5 Car Care Tips Before Your Summer Road Trip

This summer many Americans are gearing up for road trips and adventures on the open road. With an estimated 276 million cars taking to the highways this summer, it’s crucial to ensure your vehicle is in tip top condition for a trouble-free journey. To help you prepare, we’ve compiled expert tips on checking the most common automotive problems that can come up during your summer road trip.

Dead Battery: Your car’s battery is the heart and soul of your vehicle’s electrical system. It gives the necessary power to start the engine, operate the lights, and
run various electrical components. However, like all good things, car batteries have a lifespan, and over time, they can wear out and lose their ability to hold an effective charge. Here are some common battery indicators to keep in mind:
1 Slow Engine Crank: A healthy battery
should provide a quick and strong
crank, starting your engine without
hesitation. If you notice a sluggish crank,
taking longer to start, it’s a sign that your
battery needs replacing.
2 Dimming Lights: Brightness matters!
Pay attention to your headlights, interior
lights, and dashboard lights. If they’re
significantly dimming, especially when
you’re using other electrical components, it’s a clear signal that your battery
needs some love. Let there be light!
3 Warning Lights: Your car’s dashboard
is like a little communication hub. If the
battery or charging system warning light
flashes, it’s time to take action. Ignoring
this warning could lead to more significant issues down the road.
4 Frequent Jump-Starts: If you’re relying
on jump-starting your vehicle more
often than usual, your battery is telling
you it’s tired. Frequent jump-starts are a
cry for help.
5 Corrosion and Swollen Battery Case:
Take a peek under the hood and inspect
those battery terminals. Corrosion can
hinder proper electrical connections,
while a swollen battery case indicates
overheating. Clear the corrosion and
swap that battery if needed.
Age of the Battery: Car batteries have
a lifespan of around three to five years. If
your battery is approaching or exceeding
this range, it’s time to consider a replacement. Don’t wait for signs of trouble; be
proactive and enjoy a worry-free ride!
But what about electric vehicles? Prashant
Salla, Founder and CEO of Goodhood,
a mobile auto repair service that delivers
convenient car maintenance and repair
services directly to customers’ doorsteps
says, “Electric vehicles also require periodic battery maintenance and replacement.

Most EV batteries will last around eight to
ten years before needing to be replaced,
depending on the make and model of
the vehicle. If you notice any symptoms
of wear or if your EV is nearing its expected lifespan, contact a professional for an
inspection and battery replacement.”
2Brakes: Properly functioning brakes
are essential for your safety. Look out
for signs of brake wear, such as
squeaking or grinding noises,
vibrations, or a soft brake pedal. If you
notice any issues, have your brakes
inspected by a qualified mechanic.
Remember to check your brake fluid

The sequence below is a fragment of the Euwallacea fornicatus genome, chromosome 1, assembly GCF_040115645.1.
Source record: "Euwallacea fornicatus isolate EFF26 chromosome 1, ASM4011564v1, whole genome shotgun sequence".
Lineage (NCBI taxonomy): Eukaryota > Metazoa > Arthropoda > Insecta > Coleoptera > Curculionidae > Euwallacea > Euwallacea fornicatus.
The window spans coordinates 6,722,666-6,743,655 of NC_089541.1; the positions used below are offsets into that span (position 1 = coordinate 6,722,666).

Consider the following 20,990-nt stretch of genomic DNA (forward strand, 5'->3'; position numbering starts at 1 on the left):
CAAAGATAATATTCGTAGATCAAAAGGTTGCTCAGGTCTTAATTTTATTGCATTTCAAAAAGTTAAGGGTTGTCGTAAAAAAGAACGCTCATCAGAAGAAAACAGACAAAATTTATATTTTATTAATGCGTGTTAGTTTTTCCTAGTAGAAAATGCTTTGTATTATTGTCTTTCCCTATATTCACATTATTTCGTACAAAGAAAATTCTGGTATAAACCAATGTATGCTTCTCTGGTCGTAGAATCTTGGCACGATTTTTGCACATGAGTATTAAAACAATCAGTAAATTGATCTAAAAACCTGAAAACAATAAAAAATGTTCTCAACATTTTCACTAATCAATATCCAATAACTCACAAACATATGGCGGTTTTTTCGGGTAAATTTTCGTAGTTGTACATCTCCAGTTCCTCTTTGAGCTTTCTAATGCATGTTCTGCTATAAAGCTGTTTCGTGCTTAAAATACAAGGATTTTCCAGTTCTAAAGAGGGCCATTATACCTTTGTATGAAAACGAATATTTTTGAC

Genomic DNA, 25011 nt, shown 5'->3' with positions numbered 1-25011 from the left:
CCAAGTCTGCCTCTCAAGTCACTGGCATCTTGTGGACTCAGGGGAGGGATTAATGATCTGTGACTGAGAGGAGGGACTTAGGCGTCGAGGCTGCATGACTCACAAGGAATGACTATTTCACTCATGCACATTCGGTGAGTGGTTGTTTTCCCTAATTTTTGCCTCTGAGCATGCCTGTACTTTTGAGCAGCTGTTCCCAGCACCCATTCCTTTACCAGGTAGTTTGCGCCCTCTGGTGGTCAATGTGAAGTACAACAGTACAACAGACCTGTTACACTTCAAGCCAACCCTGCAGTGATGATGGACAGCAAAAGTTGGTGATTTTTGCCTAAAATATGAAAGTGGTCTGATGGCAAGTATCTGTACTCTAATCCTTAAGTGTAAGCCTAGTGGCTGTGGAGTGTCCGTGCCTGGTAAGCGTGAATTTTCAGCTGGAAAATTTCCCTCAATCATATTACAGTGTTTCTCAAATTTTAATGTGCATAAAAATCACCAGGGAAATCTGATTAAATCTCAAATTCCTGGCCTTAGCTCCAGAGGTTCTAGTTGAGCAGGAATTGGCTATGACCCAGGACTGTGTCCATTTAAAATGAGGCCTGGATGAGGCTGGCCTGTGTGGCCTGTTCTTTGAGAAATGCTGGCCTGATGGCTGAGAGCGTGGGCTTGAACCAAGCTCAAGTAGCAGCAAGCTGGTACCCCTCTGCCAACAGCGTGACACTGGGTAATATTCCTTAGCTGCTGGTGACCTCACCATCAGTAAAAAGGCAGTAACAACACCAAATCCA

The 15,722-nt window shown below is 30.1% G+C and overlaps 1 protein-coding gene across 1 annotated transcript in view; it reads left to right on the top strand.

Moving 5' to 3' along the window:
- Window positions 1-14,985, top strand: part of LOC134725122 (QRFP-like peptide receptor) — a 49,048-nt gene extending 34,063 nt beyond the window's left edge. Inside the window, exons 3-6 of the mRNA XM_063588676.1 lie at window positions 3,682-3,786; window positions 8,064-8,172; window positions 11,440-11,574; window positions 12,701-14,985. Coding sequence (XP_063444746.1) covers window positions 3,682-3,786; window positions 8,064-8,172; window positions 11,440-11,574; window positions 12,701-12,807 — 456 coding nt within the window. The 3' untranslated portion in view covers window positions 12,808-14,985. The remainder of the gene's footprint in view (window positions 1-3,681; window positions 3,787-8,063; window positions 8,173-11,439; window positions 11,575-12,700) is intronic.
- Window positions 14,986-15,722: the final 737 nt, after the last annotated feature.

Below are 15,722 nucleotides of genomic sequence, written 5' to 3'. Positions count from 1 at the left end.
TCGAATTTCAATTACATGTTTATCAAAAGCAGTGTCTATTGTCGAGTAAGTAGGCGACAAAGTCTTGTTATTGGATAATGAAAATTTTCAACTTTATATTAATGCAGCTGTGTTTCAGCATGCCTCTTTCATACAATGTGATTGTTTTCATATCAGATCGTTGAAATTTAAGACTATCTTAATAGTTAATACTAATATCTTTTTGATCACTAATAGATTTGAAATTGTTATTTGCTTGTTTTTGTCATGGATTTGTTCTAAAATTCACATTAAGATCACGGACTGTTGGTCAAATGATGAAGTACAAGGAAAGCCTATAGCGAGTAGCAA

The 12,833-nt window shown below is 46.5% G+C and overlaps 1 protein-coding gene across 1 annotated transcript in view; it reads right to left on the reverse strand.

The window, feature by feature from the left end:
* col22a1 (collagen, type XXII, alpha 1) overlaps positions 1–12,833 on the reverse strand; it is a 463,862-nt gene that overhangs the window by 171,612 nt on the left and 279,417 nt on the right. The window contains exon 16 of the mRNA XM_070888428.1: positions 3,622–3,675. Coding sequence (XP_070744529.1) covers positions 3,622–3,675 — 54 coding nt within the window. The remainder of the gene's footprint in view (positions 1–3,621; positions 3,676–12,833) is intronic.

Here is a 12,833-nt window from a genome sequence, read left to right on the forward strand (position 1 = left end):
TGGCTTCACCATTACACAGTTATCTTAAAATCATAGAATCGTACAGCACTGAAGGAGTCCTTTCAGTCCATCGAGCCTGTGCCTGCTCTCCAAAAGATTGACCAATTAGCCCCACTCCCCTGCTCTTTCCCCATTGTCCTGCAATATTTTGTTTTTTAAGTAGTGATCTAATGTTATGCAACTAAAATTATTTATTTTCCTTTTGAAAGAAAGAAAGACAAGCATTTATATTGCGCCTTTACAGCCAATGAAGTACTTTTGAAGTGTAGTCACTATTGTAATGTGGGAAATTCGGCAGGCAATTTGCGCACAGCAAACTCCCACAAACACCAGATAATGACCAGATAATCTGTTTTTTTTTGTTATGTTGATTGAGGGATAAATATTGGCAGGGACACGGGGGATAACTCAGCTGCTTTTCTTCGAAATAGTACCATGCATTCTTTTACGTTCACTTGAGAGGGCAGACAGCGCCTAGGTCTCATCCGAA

level regularly and top it up if needed.
Flat Tire: Flat tires are common on
road trips. Before embarking on your
journey, inspect your tires for signs of
wear, such as low tread depth or visible
damage. Check tire pressure, including
the spare tire, and ensure it matches the
manufacturer’s recommended levels.
Carry a spare tire, jack, lug wrench, and
a portable tire inflator or sealant for
quick fixes.
Car Won’t Start: Nothing is more
frustrating than a car that won’t start,
especially when you’re eager to hit the
road. Ensure your vehicle’s ignition system
is in good shape. Check for loose or
corroded battery terminals and clean them
if necessary. If you experience repeated
starting issues, have your starter and alternator inspected by a professional.
Oil Change: Regular oil changes are
vital for the health of your engine.
Check your vehicle’s owner’s manual for
the recommended oil change interval, typically every 3,000 to 5,000 miles. Ensure
the oil level is within the recommended
range and the oil appears clean and clear.
If it’s time for an oil change, schedule one
before your trip to keep your engine running smoothly.
Diagnostic tools can also help save you
the headache and heartache of being
stranded or delayed for your long-awaited road trip. “Gone are the days when
mechanics relied solely on their instincts
to diagnose car issues,” says Prashant.
“Now there are comprehensive diagnostic services that use the power of advanced technology to offer accurate and
detailed information about your vehicle’s
performance. These tools allow technicians to go beyond mere guesswork and
pinpoint the root causes of problems
with precision.”
In addition to checking these five most
common auto problems before your trip,
don’t forget to pack the essentials like
jumper cables, a first aid kit, a portable
cell phone charger, flashlight, blanket, and
snacks. A few everyday items and these
time-saving steps will bring you peace
of mind and a smooth ride as you hit the
open road.

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